How To Choose The Right Attribution Model
Recently I have investigated the question of attribution modeling for Blinkist. Blinkist is using last-touch attribution and would like to move to something sophisticated.
The issue with last-touch attribution is its ignorance of the customer journey. The model is not realistic in today’s world, because customers have many touchpoints. The touchpoints can be across channels and devices. Furthermore, the model is rule-based and retrospective.
Last-touch comes from the ’90s when e.g. computation/storage was expensive. Now we have the cloud and pay-as-you-go services. It makes no sense to use last-touch anymore, but we are still stuck in the ’90s!
After reviewing 15 attribution models I concluded that attribution modeling is complex. It comes from the fact that there is no “ground truth”. No way to a/b test your attribution models. Still, you can do two things to check your model’s performance.
- To measure incremental uplift or/and
- Test your models on other markets besides the main market
Even though you can’t a/b test your models there is something better than last-touch. Be aware of the “silver bullet” trap. There are no silver bullets with tenfold improvement ~ Fred Brooks. You should not expect to double your business because of the new attribution model.
Here are the three models that I found particularly interesting:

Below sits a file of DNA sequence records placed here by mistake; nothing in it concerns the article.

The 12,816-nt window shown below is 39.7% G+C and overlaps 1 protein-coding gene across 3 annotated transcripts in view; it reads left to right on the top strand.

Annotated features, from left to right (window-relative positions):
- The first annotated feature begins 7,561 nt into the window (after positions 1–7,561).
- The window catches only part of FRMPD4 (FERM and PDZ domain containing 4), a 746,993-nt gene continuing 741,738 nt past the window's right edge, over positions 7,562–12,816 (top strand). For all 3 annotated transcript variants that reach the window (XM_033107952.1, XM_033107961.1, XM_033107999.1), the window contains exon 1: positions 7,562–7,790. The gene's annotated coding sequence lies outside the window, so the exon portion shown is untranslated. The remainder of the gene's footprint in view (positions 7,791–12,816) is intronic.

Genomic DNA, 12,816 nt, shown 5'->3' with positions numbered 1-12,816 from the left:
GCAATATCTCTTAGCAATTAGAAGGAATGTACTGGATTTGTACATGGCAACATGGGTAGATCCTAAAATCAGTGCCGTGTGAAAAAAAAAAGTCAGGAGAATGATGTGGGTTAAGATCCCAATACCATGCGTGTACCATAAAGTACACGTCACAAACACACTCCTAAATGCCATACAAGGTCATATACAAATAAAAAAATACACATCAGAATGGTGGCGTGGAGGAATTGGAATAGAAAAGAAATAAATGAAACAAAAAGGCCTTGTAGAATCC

Custom attribution - A mix of rules and custom-weights: You assign points based on customer interactions. For example, if a customer bounces off, you can assign lower scores. To run this model you need to have a good understanding of the business domain. This model doesn’t need special data engineering skills. Suitable for small companies and startups with up to 50 employees.
Dynamic attribution - Markov chains, GBM + Shapley values: This model uses Markov chains to calculate channel performance. A so-called removal effect (Rv) will tell you the exact attribution of each campaign. Clear in explanation and low in computational resources. It requires data engineering skills. Suitable for companies between 50 and 100 employees.
Predictive attribution - Logistic regression, Ensembles, Neural nets: My favorite model because it calculates attribution based on the future outcome. In businesses with longer sales cycles (7+ days), it is the best performing model. Also, for businesses with higher CAC ($700+), it can drastically reduce the costs. The main drawback is its low explainability, which depends on which algorithm you use. Besides that, you need data engineering and machine learning skills. Suitable for companies with 100+ employees.
Remember, attribution modeling has one purpose: We want to find profitable campaigns and exclude the rest. Like segmentation in marketing: We don’t segment to know whom to target, we segment whom to exclude from our targeting.
Furthermore, attribution modeling is a management board topic. Don’t make the mistake and let marketing decide about it. Attribution modeling is a top priority for top management. Check and discuss the model’s performance every month.
Let me give you a final piece of advice. Always go with the simplest model first and add complexity as go. Want to know more? Check out my presentation here.